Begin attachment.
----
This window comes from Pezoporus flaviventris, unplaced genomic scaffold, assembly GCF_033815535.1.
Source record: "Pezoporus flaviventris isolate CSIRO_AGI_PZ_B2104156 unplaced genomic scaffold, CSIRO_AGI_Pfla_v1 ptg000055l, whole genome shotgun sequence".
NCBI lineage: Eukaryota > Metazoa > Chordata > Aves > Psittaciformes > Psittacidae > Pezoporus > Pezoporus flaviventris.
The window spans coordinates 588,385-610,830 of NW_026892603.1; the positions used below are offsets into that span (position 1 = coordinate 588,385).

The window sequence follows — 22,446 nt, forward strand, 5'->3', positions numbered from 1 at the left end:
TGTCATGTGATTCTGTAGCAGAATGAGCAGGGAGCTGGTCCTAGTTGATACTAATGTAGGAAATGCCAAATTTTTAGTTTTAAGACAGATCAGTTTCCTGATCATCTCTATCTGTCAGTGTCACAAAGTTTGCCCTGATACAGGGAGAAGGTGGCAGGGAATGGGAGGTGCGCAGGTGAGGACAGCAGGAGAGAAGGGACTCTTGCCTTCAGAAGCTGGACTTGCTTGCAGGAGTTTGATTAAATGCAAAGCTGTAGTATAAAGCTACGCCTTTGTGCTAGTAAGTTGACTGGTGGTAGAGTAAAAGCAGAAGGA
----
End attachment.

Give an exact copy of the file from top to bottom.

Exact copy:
This window comes from Pezoporus flaviventris, unplaced genomic scaffold, assembly GCF_033815535.1.
Source record: "Pezoporus flaviventris isolate CSIRO_AGI_PZ_B2104156 unplaced genomic scaffold, CSIRO_AGI_Pfla_v1 ptg000055l, whole genome shotgun sequence".
NCBI lineage: Eukaryota > Metazoa > Chordata > Aves > Psittaciformes > Psittacidae > Pezoporus > Pezoporus flaviventris.
The window spans coordinates 588,385-610,830 of NW_026892603.1; the positions used below are offsets into that span (position 1 = coordinate 588,385).

The window sequence follows — 22,446 nt, forward strand, 5'->3', positions numbered from 1 at the left end:
TGTCATGTGATTCTGTAGCAGAATGAGCAGGGAGCTGGTCCTAGTTGATACTAATGTAGGAAATGCCAAATTTTTAGTTTTAAGACAGATCAGTTTCCTGATCATCTCTATCTGTCAGTGTCACAAAGTTTGCCCTGATACAGGGAGAAGGTGGCAGGGAATGGGAGGTGCGCAGGTGAGGACAGCAGGAGAGAAGGGACTCTTGCCTTCAGAAGCTGGACTTGCTTGCAGGAGTTTGATTAAATGCAAAGCTGTAGTATAAAGCTACGCCTTTGTGCTAGTAAGTTGACTGGTGGTAGAGTAAAAGCAGAAGGA